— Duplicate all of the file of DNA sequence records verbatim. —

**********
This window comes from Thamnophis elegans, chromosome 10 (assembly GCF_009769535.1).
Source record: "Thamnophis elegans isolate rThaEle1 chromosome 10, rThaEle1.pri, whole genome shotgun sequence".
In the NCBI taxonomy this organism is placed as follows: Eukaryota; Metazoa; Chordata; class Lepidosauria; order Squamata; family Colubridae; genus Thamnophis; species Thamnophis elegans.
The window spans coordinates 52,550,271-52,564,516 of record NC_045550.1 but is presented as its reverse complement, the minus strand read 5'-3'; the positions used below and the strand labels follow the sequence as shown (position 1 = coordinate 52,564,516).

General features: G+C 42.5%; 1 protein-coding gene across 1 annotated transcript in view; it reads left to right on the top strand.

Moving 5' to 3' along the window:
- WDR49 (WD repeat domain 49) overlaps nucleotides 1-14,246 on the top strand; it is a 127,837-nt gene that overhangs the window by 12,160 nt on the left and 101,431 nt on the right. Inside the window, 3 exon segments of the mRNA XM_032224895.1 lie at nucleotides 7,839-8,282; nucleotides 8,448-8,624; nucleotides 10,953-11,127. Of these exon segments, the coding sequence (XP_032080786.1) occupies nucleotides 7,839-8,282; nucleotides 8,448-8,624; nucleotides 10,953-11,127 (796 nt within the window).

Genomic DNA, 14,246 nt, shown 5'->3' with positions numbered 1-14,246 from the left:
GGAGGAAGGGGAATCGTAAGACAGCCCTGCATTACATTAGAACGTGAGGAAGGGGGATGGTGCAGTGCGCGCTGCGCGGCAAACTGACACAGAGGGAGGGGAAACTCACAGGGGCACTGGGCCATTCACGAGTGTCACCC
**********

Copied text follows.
This window comes from Thamnophis elegans, chromosome 10 (assembly GCF_009769535.1).
Source record: "Thamnophis elegans isolate rThaEle1 chromosome 10, rThaEle1.pri, whole genome shotgun sequence".
In the NCBI taxonomy this organism is placed as follows: Eukaryota; Metazoa; Chordata; class Lepidosauria; order Squamata; family Colubridae; genus Thamnophis; species Thamnophis elegans.
The window spans coordinates 52,550,271-52,564,516 of record NC_045550.1 but is presented as its reverse complement, the minus strand read 5'-3'; the positions used below and the strand labels follow the sequence as shown (position 1 = coordinate 52,564,516).

General features: G+C 42.5%; 1 protein-coding gene across 1 annotated transcript in view; it reads left to right on the top strand.

Moving 5' to 3' along the window:
- WDR49 (WD repeat domain 49) overlaps nucleotides 1-14,246 on the top strand; it is a 127,837-nt gene that overhangs the window by 12,160 nt on the left and 101,431 nt on the right. Inside the window, 3 exon segments of the mRNA XM_032224895.1 lie at nucleotides 7,839-8,282; nucleotides 8,448-8,624; nucleotides 10,953-11,127. Of these exon segments, the coding sequence (XP_032080786.1) occupies nucleotides 7,839-8,282; nucleotides 8,448-8,624; nucleotides 10,953-11,127 (796 nt within the window).

Genomic DNA, 14,246 nt, shown 5'->3' with positions numbered 1-14,246 from the left:
GGAGGAAGGGGAATCGTAAGACAGCCCTGCATTACATTAGAACGTGAGGAAGGGGGATGGTGCAGTGCGCGCTGCGCGGCAAACTGACACAGAGGGAGGGGAAACTCACAGGGGCACTGGGCCATTCACGAGTGTCACCC